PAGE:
Journalism more than ‘rough draft of history’March 8th, 2008 - 5:07 pm ICT by admin
New York, March 8 (IANS) The Washington Post’s Donald Graham once famously said that journalism is the “first rough draft of history” - but a new study claims that it goes well beyond that. It contends that the media, in fact “significantly influences” the very shaping of history.
The study, by a University of Missouri researcher, scanned the use of historical references by journalists in the 19th century, a time when the US had little or no published history records.
The study revealed that 19th century American journalism was significantly influential in shaping the nation’s early history, according to a university release.
Betty Winfield, a professor of journalism, based the study on 2,000 magazine and newspaper headlines from various publications throughout the 19th century.
The study, ‘The Continuous Past: Historical Referents in 19th-Century American Journalism’, has been published in the journal Journalism and Communication Monographs.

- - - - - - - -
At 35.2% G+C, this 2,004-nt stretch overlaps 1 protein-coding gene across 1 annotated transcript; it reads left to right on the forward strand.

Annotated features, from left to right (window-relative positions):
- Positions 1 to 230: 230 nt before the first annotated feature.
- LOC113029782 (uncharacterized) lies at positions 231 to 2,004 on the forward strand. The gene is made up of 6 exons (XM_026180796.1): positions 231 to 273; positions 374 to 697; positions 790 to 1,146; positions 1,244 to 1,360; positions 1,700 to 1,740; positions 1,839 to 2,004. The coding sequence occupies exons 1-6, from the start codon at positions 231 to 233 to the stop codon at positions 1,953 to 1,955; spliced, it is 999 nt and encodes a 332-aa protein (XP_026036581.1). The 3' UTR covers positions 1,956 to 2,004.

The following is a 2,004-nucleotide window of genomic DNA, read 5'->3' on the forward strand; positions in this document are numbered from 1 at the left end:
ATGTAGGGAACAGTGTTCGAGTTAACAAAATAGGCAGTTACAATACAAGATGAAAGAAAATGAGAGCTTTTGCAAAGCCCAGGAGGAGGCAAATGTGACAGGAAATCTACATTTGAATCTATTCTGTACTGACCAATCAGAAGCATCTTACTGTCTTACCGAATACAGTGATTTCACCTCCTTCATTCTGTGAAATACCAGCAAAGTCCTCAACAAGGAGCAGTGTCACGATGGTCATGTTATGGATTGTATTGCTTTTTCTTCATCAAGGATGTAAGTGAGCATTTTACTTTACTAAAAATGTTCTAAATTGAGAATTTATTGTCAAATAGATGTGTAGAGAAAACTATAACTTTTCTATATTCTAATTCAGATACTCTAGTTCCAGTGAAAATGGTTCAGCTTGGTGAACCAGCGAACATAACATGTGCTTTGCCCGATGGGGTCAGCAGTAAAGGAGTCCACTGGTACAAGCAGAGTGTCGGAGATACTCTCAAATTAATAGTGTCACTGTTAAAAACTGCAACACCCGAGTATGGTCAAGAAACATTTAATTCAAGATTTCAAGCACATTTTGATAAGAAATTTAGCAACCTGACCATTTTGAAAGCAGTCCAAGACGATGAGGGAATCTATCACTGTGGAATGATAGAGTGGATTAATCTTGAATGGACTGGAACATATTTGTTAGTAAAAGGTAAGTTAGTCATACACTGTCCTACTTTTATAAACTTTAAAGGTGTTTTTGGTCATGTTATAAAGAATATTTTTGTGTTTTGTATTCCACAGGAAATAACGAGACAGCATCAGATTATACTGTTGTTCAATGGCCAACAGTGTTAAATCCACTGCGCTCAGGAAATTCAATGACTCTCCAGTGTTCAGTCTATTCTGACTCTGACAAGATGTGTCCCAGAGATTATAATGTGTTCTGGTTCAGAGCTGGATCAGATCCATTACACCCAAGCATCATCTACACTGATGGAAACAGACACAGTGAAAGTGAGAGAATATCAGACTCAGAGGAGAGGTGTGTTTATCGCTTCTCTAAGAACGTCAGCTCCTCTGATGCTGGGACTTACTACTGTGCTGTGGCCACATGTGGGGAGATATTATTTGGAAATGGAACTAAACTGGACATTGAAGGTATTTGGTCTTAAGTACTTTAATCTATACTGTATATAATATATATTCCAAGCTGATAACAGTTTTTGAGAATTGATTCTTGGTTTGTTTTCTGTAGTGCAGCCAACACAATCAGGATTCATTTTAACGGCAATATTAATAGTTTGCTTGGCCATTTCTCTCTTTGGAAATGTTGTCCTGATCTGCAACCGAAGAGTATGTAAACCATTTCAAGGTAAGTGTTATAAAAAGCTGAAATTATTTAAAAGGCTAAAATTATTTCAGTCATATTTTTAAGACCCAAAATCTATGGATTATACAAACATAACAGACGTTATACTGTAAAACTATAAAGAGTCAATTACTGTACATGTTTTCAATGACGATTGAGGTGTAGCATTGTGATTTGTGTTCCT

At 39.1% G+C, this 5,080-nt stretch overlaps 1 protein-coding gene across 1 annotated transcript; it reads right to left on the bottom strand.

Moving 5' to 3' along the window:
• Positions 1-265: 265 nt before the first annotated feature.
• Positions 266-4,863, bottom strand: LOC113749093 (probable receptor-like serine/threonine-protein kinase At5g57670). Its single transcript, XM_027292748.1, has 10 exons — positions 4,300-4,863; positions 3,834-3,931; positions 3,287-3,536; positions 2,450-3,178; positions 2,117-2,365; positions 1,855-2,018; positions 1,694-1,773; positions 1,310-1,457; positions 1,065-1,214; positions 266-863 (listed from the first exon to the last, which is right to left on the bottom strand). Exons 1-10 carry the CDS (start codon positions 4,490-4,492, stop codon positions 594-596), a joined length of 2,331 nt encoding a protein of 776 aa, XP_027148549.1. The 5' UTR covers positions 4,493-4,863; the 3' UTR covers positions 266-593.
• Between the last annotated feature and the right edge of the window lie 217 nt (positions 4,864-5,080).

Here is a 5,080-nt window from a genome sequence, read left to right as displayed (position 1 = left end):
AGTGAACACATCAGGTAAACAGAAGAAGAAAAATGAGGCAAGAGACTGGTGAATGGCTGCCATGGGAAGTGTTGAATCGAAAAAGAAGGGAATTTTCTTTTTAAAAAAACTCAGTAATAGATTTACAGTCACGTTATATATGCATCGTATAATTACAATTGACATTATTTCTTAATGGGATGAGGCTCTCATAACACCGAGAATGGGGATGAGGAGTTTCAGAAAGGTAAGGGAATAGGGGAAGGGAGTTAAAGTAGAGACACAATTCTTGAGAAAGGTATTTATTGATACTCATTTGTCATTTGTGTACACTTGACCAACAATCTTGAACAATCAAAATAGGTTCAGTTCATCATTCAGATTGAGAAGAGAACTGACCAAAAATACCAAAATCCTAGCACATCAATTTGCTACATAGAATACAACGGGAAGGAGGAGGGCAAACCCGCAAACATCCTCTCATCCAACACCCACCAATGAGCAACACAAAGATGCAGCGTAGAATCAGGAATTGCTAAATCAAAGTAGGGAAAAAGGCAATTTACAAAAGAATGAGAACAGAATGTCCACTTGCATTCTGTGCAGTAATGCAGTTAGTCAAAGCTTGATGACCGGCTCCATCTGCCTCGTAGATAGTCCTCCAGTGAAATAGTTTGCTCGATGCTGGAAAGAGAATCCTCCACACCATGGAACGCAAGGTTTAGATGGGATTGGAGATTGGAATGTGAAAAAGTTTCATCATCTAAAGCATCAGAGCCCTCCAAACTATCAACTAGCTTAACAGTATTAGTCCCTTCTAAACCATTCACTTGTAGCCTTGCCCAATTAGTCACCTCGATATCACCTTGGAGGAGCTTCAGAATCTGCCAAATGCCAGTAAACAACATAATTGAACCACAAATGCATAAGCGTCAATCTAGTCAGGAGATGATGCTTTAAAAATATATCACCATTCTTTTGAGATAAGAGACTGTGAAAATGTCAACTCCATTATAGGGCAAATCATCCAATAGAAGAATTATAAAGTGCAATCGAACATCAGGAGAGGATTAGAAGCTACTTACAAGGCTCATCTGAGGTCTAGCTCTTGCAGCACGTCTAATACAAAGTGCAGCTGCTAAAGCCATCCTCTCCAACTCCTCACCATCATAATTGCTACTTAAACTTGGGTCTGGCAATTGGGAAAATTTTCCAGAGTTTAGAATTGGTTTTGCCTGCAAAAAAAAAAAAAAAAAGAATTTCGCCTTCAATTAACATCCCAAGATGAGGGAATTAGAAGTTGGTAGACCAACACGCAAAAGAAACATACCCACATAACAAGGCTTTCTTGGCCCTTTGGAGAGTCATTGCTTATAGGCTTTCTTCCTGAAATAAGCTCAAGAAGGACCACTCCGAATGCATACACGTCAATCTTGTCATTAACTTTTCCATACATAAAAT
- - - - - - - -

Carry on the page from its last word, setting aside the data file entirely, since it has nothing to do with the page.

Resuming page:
Organising titles into particular groups and tracking patterns, Winfield found an increase in historical references from the beginning of the century to 1900, when historians first began recording the nation’s past.
Winfield said journalists created a particular national story by referencing certain people and events, which emerged as collective memory.
“Magazine and newspaper journalists played a crucial role in publicising national history before there were professional historians,” Winfield said.
“Magazine circulation was increasing, production was easy and distribution was free to the public. Journalists began writing longer news stories and, by connecting events of the present to the past, they created meaning and placed the news in context for their readers.”
To understand patterns and themes and illustrate how journalists progressively used history, Winfield said it was necessary to examine journalism’s public role throughout the 19th century.
The study found historical references were primarily used for context and placement; other themes included nostalgia, values and analogies.
“We found that selective bits of history were used by journalists,” Winfield said.
“Stories were aimed toward a certain Anglo-Saxon, white male nation. Usually women, African Americans, Native Americans and immigrants were not portrayed. This selective media proved very influential on the nation’s culture.”
“Nineteenth century journalism reiterated a particular American story, not only to those who had been here awhile, but also to new immigrants. These reports shaped the definition of America and gave the US a national identity,” she said.